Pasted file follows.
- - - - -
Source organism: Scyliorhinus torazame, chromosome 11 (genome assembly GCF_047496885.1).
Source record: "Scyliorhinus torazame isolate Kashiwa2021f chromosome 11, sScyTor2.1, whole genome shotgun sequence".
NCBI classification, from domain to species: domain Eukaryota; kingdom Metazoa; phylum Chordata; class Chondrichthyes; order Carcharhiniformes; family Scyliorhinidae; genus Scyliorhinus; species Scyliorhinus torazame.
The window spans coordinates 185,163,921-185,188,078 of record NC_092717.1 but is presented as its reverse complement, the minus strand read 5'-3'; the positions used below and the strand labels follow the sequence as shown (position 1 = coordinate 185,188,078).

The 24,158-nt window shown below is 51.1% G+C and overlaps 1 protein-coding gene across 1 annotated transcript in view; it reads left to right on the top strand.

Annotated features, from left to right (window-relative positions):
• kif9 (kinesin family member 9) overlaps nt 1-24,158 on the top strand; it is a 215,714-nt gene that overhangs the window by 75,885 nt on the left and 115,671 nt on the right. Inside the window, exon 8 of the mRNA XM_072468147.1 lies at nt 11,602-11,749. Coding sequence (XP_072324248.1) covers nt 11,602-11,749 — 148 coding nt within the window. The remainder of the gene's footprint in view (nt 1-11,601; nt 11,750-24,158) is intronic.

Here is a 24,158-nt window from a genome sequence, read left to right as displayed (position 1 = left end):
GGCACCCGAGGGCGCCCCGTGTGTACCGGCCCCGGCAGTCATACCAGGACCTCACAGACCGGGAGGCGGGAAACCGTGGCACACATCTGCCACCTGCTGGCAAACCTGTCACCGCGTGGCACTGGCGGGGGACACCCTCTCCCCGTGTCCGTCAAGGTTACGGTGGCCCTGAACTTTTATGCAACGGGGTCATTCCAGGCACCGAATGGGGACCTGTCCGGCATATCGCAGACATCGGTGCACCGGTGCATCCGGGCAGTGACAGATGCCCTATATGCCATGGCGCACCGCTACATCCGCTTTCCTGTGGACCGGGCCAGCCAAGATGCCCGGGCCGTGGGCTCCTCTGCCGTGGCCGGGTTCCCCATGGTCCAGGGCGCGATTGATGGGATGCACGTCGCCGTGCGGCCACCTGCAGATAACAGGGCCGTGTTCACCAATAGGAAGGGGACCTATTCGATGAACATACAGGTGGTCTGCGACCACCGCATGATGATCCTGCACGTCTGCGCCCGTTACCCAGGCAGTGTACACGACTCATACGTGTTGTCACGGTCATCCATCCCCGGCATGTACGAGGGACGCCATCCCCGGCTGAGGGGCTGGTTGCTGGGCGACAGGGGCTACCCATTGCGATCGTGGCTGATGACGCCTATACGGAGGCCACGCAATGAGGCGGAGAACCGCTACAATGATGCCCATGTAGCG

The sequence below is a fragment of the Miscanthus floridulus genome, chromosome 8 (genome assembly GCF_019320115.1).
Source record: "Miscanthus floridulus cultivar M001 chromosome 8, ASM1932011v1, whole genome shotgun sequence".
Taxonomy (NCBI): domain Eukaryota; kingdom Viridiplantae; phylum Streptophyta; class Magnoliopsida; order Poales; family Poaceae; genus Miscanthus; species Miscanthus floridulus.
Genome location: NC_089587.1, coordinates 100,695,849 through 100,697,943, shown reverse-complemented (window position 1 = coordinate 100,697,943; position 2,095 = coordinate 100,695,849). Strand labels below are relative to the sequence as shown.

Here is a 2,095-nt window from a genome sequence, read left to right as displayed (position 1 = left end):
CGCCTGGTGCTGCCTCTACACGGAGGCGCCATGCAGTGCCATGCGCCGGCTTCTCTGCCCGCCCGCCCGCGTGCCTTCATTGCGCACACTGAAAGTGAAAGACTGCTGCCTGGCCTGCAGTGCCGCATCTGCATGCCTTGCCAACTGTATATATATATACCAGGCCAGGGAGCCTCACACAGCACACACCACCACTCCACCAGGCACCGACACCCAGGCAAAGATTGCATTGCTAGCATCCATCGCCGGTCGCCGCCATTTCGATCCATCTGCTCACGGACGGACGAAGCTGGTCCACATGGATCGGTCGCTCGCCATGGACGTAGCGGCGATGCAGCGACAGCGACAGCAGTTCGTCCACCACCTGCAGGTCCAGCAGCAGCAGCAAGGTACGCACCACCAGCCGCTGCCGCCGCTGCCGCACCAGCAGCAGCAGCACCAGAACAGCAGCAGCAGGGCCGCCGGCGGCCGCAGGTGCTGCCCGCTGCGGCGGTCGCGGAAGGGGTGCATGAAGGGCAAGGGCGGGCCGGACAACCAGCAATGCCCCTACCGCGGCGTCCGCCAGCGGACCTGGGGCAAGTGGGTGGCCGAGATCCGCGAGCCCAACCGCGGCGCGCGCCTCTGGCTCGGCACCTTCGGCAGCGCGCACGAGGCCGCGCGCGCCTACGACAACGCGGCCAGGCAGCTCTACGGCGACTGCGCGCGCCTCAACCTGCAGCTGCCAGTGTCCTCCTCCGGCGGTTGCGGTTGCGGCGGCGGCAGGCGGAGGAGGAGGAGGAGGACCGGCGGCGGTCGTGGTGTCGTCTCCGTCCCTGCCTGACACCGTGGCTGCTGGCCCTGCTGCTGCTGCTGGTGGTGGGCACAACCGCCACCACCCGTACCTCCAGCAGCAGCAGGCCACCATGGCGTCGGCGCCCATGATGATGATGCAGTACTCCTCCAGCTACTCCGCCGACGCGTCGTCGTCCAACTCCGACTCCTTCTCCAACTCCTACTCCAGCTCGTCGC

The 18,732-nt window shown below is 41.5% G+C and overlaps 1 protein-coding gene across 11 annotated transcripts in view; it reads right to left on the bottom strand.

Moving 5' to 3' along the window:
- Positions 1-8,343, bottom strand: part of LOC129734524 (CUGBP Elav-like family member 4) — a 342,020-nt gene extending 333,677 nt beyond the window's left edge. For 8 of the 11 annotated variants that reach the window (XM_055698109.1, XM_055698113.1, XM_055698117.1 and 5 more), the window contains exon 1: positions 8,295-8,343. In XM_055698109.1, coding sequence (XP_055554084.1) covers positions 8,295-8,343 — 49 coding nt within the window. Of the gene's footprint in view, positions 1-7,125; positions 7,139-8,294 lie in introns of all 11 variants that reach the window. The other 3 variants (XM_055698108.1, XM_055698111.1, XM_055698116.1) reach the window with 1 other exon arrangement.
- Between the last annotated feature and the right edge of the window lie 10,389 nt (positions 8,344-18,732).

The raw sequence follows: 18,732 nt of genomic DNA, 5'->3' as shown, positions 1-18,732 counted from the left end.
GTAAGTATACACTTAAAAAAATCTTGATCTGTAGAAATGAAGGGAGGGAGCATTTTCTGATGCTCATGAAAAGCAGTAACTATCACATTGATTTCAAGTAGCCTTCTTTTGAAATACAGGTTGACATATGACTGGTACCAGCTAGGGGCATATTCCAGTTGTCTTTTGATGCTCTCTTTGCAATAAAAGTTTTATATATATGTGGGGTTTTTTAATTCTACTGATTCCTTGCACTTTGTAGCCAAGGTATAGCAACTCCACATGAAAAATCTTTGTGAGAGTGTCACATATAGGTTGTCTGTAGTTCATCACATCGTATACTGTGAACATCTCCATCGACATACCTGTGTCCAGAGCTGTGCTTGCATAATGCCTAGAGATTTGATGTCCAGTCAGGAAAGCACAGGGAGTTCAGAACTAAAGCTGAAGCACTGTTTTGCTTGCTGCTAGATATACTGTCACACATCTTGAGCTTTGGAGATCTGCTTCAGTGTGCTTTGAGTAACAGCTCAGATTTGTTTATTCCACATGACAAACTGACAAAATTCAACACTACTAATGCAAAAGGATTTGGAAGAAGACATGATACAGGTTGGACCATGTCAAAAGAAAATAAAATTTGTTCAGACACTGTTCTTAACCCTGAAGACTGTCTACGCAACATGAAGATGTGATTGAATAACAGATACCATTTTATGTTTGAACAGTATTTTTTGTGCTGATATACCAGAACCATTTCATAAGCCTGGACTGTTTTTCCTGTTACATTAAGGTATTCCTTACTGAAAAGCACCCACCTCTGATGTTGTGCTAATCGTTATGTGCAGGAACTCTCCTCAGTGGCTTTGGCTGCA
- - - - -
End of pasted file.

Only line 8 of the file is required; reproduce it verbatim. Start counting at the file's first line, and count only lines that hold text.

Here is a 24,158-nt window from a genome sequence, read left to right as displayed (position 1 = left end):